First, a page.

'We can do it': Sen. Hoeven, Sen. Cramer and Gov. Burgum optimistic Fufeng gap can be filled
Hoeven and Cramer feel the swing and miss on Fufeng has actually, as Cramer says it, “put Grand Forks on the map.”
GRAND FORKS – When the Cargill malt plant in eastern North Dakota announced in 2018 that it would be closing, local, state and federal leaders hustled to help find a replacement.
The result: Archer Daniels Midland announced in May of 2021 that it would open a $350 million soybean crushing facility at the former factory, a massive structure just north of Interstate 94 at Spiritwood, near Jamestown.
U.S. Sen. John Hoeven can name other examples, too, including the Marathon renewable diesel refinery in Dickinson . And last year, Rainbow Energy took over for Great River Energy at North Dakota’s Coal Creek Station.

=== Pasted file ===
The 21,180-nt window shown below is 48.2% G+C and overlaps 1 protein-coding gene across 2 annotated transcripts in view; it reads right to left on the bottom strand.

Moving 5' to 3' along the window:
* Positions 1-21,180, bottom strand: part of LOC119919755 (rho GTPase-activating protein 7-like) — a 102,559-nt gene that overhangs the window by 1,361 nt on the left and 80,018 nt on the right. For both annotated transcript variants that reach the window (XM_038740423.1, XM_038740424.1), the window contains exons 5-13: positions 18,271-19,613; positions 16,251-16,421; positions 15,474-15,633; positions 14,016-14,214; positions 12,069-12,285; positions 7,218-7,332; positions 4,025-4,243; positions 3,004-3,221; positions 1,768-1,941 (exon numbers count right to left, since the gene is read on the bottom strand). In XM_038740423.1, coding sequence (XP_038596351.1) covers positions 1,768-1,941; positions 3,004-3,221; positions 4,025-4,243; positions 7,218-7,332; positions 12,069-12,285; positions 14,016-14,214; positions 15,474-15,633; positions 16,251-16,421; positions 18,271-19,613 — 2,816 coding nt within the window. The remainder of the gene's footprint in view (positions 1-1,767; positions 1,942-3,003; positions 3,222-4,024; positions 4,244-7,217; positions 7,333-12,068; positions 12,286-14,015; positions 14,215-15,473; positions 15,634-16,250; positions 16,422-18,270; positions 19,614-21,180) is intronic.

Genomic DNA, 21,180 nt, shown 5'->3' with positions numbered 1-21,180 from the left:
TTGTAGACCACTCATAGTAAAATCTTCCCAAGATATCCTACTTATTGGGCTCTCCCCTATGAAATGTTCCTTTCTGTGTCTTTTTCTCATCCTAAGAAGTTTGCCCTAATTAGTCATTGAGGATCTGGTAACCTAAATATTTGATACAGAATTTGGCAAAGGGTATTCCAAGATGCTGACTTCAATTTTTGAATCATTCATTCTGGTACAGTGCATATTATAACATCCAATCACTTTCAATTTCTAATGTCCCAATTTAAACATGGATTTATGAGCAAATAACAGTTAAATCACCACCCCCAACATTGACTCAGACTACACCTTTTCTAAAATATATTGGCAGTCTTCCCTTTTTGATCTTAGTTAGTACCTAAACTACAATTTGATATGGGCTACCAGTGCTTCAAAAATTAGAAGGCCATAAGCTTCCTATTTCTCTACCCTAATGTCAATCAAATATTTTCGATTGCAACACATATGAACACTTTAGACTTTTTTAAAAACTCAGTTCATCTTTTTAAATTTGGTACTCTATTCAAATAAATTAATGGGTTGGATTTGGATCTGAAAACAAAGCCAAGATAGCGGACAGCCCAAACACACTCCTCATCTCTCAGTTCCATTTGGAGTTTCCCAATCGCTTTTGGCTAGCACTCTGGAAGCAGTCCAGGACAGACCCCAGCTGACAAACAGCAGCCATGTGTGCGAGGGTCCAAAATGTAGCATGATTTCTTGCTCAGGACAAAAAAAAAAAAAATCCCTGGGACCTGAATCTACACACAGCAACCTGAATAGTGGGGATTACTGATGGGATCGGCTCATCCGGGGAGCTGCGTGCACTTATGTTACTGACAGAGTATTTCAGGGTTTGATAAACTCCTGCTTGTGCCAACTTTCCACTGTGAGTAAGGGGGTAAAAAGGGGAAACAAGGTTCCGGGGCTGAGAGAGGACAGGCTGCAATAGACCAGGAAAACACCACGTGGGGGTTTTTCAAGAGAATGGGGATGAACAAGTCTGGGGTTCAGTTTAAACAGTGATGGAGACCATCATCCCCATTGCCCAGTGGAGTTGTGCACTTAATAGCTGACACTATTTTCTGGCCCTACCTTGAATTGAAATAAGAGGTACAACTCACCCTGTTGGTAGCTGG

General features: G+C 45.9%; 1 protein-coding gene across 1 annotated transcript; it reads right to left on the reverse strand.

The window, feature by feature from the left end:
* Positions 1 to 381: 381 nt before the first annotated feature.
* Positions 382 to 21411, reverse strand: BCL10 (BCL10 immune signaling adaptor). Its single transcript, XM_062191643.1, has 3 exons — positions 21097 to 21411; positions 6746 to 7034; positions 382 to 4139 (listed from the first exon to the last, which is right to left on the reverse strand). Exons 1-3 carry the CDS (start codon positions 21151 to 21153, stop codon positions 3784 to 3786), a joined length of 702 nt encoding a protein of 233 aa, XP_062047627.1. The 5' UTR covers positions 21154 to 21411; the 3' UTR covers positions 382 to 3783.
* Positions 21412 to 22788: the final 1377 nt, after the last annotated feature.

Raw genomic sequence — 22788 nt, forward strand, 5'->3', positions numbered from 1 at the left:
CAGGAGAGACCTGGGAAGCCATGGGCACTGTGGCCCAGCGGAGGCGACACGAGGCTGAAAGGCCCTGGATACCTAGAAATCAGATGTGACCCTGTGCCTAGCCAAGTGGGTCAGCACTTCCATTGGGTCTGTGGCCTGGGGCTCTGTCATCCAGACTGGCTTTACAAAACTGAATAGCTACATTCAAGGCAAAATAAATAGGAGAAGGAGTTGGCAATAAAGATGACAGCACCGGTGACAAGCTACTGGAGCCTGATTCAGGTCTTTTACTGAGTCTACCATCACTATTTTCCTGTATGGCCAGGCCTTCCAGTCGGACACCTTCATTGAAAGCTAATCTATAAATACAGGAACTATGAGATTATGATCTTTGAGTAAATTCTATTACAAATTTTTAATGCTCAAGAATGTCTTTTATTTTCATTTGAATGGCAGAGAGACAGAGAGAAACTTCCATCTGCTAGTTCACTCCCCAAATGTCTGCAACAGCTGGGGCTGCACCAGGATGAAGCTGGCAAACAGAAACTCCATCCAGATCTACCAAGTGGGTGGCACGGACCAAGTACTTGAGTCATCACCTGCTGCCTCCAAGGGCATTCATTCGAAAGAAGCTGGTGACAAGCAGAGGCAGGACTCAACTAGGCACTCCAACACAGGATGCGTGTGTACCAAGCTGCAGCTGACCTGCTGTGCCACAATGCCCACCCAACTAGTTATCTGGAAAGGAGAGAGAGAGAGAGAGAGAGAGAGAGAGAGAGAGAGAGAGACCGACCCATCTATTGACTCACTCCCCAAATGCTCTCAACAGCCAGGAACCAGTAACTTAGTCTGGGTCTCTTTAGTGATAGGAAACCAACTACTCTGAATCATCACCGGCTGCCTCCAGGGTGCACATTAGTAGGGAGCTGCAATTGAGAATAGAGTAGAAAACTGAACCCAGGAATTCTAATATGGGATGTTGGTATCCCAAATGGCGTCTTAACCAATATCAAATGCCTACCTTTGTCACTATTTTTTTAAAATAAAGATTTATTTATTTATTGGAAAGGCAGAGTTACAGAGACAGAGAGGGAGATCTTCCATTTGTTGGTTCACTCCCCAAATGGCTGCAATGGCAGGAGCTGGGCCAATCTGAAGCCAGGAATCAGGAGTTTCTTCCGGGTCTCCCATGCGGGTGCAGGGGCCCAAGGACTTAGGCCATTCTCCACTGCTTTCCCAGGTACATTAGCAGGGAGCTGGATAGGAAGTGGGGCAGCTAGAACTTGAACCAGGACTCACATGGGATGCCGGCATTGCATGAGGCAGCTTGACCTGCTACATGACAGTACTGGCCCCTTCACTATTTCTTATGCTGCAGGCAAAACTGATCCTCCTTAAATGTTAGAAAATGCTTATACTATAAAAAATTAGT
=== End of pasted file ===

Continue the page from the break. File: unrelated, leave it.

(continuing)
“There have been a number of instances where a business was leaving or one didn’t show up that we counted on and we have gone to work to get somebody else or another company to fill in,” Hoeven told the Grand Forks Herald Thursday.
In short, Hoeven and U.S. Sen. Kevin Cramer say, good things can come from seemingly bad circumstances. Both are optimistic some sort of development can be found to fill an economic gap that has opened in Grand Forks.
Late last month, the U.S. Department of the Air Force officially said the proposed Fufeng corn mill project — called by Grand Forks Region Economic Development Corp. President Keith Lund “the largest single private capital investment in the region’s history” — is a “significant threat to national security,” due to its ownership ties to China. Shortly after the Air Force's declaration became public, Mayor Brandon Bochenski said the project should be stopped. City Council members agree .